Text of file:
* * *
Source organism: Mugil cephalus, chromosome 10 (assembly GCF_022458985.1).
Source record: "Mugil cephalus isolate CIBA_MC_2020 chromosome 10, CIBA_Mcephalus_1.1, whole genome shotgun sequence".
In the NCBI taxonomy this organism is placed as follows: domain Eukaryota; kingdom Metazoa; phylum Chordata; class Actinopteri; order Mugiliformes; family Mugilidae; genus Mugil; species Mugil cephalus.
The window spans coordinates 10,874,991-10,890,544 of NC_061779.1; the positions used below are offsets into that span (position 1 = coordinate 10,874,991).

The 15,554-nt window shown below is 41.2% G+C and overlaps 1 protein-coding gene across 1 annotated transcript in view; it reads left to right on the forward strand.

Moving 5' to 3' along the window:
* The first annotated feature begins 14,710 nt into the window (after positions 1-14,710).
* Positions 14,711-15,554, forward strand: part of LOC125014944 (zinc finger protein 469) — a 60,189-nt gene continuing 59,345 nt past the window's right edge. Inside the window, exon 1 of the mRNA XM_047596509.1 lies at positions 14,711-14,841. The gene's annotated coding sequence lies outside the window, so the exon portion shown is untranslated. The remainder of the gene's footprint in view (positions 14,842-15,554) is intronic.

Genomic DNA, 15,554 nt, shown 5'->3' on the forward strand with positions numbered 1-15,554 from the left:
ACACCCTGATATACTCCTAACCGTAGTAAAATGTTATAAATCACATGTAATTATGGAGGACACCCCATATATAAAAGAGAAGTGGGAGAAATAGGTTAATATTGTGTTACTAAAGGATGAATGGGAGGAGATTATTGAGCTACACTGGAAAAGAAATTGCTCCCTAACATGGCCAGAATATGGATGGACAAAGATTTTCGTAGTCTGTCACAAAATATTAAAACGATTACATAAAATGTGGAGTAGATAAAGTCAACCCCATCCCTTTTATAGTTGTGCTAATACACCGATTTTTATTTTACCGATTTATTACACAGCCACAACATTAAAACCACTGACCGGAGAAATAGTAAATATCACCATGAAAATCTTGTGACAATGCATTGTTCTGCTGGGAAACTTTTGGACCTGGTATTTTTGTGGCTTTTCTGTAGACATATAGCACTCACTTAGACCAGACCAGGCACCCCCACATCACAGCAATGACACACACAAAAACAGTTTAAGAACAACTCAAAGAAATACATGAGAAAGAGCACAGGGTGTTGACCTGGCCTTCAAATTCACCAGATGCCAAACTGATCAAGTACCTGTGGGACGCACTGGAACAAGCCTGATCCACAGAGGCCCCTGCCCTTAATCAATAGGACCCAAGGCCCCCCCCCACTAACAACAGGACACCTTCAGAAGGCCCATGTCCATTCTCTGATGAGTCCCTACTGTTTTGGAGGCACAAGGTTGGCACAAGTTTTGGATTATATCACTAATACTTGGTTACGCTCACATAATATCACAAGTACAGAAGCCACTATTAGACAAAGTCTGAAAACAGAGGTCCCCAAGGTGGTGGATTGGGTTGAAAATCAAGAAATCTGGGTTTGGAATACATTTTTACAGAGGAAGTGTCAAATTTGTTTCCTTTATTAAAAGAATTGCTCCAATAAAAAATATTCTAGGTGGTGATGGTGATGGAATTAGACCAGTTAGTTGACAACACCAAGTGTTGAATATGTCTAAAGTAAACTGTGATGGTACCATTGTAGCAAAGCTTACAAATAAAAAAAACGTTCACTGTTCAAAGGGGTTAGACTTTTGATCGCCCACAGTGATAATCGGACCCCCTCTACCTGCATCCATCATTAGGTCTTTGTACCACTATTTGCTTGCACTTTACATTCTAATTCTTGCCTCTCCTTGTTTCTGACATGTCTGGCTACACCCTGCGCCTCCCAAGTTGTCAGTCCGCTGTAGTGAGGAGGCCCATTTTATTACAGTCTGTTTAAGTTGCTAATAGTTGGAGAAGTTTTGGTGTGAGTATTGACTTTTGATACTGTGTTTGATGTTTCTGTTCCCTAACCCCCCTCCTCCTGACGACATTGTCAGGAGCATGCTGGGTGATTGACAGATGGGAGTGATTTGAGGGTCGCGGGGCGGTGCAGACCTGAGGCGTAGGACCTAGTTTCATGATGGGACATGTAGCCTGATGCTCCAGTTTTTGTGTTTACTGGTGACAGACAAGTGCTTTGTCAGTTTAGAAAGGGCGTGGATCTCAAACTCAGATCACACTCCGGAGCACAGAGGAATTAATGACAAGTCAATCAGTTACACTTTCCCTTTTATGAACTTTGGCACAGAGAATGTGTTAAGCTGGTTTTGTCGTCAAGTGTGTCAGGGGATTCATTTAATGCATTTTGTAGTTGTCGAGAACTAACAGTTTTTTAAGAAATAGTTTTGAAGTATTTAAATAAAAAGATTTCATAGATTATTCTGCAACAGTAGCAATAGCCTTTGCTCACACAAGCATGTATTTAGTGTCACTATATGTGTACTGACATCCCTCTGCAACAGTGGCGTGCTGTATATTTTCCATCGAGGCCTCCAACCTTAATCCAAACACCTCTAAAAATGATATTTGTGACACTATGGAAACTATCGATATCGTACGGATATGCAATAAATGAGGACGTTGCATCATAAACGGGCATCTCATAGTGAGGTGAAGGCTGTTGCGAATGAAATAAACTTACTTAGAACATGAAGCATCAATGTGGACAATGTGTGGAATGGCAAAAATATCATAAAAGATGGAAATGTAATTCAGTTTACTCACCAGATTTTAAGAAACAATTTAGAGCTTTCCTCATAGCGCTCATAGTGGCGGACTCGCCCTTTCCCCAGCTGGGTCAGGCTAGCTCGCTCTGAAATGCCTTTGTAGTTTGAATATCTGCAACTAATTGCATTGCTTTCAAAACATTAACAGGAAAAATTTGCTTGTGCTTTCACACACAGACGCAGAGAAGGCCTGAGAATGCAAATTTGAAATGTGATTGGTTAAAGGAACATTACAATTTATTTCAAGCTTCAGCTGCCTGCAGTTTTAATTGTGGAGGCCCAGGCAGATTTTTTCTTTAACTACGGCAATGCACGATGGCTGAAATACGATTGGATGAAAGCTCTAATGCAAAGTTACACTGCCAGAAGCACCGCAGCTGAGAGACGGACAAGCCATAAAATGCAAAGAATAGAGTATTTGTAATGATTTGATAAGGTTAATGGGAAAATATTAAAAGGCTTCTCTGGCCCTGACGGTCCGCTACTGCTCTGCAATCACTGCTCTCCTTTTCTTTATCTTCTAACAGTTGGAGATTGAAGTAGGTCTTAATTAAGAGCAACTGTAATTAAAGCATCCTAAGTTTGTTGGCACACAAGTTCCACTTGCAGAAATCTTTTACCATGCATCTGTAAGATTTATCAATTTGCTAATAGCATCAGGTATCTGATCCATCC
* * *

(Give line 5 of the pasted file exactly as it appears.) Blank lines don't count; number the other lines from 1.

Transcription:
The 15,554-nt window shown below is 41.2% G+C and overlaps 1 protein-coding gene across 1 annotated transcript in view; it reads left to right on the forward strand.